The question on this post is not about whether Calvinists and NonCalvinists affirm the twin concerns. For the purposes of discussion, it is assumed they do (check out the last post). The dialog design--failed or successful--means to demonstrate what may or may not work as the concepts are teased out.

Perhaps the Calvinist here may see that his/her working definition is flawed. Or, just maybe the NonCalvinist's presumed working definition, when rigorously engaged, finds itself weaker and in need of deeper consideration.

Ideally, for those of us who hold Scripture in highest regard, my hope is that we may see our Brothers & Sisters across the aisle as madly in love with the same Lord and unwaveringly committed to the same Bible.

Thanks for the encouragement, Benji. With that, I am...

Peter

davidinflorida

Hi Peter,

Slim,

If your going to call me something, then you could at least spell it right. Its eisegesis not eisogesis. I did state that it was my understanding of Scripture.

Your list of " MEN " , is exactly that, a list of men. Although many of them I admire, especially Pink and of course Spurgeon, I don`t put all of my trust in the interpretation of Scripture in any man or group of men.

One thing about Pink and Spurgeon, they put a whole lot more energy into witnessing to the lost with the Gospel, than debating their Calvinist views with those who didn`t hold the same exact view.

Maybe they realized what was important.

peter

Richard,

Thanks, Richard. Though as I commented to Benji that this post does not deal necessarily with definitions of either sovereignty or free will, I think, at least from my reading of Calvinists, that most do, in fact, possess a deterministic lens whenever they think about sovereignty.

And, while it is surely right to think of cause-effect connections in the cosmos, particularly in conjunction with raw matter, it is surely wrong to transpose cause-effect connections to the area of person-to-person relationships.

You contributions are welcome, Richard. With that, I am...

Peter

Scott

Peter,

Your point about not counting raised hands to settle the issue is well said. Let me stir the cup of coffee, well maybe the whole pot a little bit. 90% of Southern Baptists say they are not Calvinists. Ok. I believe the Lifeway study showed over 50% believed in speaking in tongues or a private prayer language. Hmm.

I recall visiting a SBC church in my hometown a few years back. We were considering joining and had the pastor visit us for dessert. I asked him where he stood on the issue of Calvinism and Arminianism. He didn't directly answer the question except to say that he believed that salvation was of the Lord. Of course I added a hearty amen to that. Then he mentioned that if he were to ask the members of his church what they thought about Calvinism and Arminianism they would reply "Arm and Hammer who?" It was a light hearted moment, but I found it quite telling. I suspect most Southern Baptists could not articulate the differences between these two theological perspectives. So, in my opinion, the 90% number, or the 50% figure on tongues doesn't mean much, except to say there has been an absence on the teaching of historical theology. Of course you could say that the 90% figure shows that Calvinism has been sufficiently taught but soundly rejected. I would disagree.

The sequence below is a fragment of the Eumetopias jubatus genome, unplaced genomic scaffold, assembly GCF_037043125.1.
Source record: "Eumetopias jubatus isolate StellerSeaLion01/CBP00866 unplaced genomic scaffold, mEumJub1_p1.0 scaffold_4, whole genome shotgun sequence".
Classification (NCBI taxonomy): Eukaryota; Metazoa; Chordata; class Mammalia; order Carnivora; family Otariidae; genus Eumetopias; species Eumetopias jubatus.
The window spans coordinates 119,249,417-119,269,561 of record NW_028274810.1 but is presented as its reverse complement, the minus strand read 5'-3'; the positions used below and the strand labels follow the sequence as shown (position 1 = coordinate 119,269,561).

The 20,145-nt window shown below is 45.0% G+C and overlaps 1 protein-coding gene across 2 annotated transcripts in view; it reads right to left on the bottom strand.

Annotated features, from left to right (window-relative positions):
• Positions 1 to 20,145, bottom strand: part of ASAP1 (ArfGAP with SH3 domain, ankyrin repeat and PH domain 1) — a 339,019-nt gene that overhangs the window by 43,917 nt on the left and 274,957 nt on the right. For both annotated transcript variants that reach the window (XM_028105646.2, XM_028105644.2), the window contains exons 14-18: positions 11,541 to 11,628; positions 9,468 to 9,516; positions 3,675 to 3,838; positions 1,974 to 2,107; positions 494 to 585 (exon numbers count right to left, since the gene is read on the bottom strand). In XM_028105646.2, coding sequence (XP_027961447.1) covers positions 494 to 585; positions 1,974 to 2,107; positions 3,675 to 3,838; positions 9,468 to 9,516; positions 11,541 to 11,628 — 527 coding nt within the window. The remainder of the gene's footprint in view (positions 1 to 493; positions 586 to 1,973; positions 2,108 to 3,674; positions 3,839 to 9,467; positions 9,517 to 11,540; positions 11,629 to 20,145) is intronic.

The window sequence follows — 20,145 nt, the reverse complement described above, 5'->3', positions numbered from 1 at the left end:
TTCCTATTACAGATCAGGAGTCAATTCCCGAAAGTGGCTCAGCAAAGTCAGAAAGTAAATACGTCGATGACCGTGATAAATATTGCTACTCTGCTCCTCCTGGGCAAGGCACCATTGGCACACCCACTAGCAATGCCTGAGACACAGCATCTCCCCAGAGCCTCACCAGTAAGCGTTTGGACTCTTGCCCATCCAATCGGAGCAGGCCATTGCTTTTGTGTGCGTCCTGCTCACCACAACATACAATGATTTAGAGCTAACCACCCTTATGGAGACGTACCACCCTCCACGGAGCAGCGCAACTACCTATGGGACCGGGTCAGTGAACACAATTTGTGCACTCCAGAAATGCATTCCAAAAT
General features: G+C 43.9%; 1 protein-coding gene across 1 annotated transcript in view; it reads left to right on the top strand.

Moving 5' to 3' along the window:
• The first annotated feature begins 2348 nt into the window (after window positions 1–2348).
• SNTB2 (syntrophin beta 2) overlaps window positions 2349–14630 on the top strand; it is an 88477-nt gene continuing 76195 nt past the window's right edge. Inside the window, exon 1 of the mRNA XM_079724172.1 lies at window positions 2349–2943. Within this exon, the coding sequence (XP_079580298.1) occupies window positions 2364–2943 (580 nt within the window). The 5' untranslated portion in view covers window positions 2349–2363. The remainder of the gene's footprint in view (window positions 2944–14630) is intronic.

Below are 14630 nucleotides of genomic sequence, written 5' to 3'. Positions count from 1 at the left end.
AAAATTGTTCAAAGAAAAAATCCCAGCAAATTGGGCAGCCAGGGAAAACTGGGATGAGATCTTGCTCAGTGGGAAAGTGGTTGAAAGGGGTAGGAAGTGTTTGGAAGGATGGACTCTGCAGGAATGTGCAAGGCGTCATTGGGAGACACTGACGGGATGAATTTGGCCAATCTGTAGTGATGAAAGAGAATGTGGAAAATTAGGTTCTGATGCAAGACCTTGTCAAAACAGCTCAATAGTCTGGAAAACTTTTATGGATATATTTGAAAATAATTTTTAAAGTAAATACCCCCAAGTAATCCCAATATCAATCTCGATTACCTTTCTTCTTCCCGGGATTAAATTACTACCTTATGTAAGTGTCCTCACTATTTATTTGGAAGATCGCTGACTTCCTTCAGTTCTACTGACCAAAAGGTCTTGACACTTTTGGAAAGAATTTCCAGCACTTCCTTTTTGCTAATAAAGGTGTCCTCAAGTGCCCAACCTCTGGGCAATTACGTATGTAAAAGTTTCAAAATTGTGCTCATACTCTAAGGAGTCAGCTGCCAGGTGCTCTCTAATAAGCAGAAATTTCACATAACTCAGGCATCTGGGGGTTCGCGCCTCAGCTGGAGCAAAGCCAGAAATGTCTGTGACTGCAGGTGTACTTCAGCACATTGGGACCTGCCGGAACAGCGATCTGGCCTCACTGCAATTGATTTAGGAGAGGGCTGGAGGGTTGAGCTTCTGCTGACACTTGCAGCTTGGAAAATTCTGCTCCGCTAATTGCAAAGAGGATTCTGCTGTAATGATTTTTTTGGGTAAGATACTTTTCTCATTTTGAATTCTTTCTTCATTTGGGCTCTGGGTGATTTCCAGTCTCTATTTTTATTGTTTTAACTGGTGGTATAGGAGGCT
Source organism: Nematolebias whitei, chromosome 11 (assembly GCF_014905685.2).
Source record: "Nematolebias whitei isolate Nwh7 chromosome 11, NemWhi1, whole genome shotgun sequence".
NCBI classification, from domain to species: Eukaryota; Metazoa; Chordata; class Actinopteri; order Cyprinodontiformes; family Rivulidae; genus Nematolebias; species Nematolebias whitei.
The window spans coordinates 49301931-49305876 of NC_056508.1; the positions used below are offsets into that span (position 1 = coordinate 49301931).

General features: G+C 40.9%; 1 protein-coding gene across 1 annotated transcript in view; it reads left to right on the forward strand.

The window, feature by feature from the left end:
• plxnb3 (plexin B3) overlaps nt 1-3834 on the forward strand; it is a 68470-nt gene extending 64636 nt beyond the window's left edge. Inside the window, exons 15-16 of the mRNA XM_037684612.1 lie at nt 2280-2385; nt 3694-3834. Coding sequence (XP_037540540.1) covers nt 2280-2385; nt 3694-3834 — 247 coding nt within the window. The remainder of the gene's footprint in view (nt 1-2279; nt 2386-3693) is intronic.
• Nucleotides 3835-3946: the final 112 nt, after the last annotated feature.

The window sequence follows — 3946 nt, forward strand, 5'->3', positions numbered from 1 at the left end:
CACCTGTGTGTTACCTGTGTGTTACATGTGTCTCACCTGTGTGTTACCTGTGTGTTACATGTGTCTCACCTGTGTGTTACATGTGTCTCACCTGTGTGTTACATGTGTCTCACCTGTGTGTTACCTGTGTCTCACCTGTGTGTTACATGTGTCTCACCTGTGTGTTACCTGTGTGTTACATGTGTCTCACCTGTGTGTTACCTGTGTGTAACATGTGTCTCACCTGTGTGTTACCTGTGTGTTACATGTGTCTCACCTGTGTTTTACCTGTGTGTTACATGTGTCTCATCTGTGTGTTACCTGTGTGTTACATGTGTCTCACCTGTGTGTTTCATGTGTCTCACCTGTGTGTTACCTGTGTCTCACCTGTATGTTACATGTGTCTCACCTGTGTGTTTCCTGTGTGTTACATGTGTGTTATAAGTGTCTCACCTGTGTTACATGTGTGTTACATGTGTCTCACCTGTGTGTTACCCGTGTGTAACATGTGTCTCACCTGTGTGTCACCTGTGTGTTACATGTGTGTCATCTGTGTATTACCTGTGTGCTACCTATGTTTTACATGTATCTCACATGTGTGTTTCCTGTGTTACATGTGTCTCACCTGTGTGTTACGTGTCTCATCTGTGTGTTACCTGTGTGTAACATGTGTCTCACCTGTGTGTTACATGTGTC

Regarding the list of men who held to a different view of Romans 9, they are just men. However, these men were far better trained in theology than the average pew sitter. It is good advice to always check your interpretation with that of the "giants of the faith" and see where you stand. Although I'm sure you could trot out a list of Arminian commentators as well.

Scott

SL1M

Peter - Like you said and I agreed, there will be no knock out punches. As far as agreeing with just "men", I am certain that Schooley is just a man as well. I think I'll side with J.I. Packer if you don't mind.

David - I'm sorry for the mispelling. Is that how you spell "mispelling"?

I know you said it was your "understanding", but nothing you said is in the verse. It's just what you understand it says.

I think the verse says that it doesn't depend on man's will or man's exertion, but on God who shows mercy because that's what it says.

You also said, "One thing about Pink and Spurgeon, they put a whole lot more energy into witnessing to the lost with the Gospel, than debating their Calvinist views with those who didn`t hold the same exact view.

Maybe they realized what was important.

Ummm, David. Do you know what my nickname is? People say Slim because it looks like Slim...and that's okay. I've never corrected anyone on it. But it's actually S L 1 (number one) M. Do you know what that stands for David? It stands for Security Level 1 Missionary.

You see, my family and I are missionaries with the IMB living in a place that for my wife, kids and I is a long way from your air conditioned house with carpet right next to a Walmart get all the groceries you want whenever you want them kind of life.

Just for fun, we also have no hot water right now and will not have it for another 3 weeks. Is your hot water off David? You ever got a COLD shower with trickling water?

Everyday?

For 5 weeks?

You ever held a 5 year old and cried with him as you got a cold shower together David?

When was the last time you had to walk almost a mile to get milk and bread David?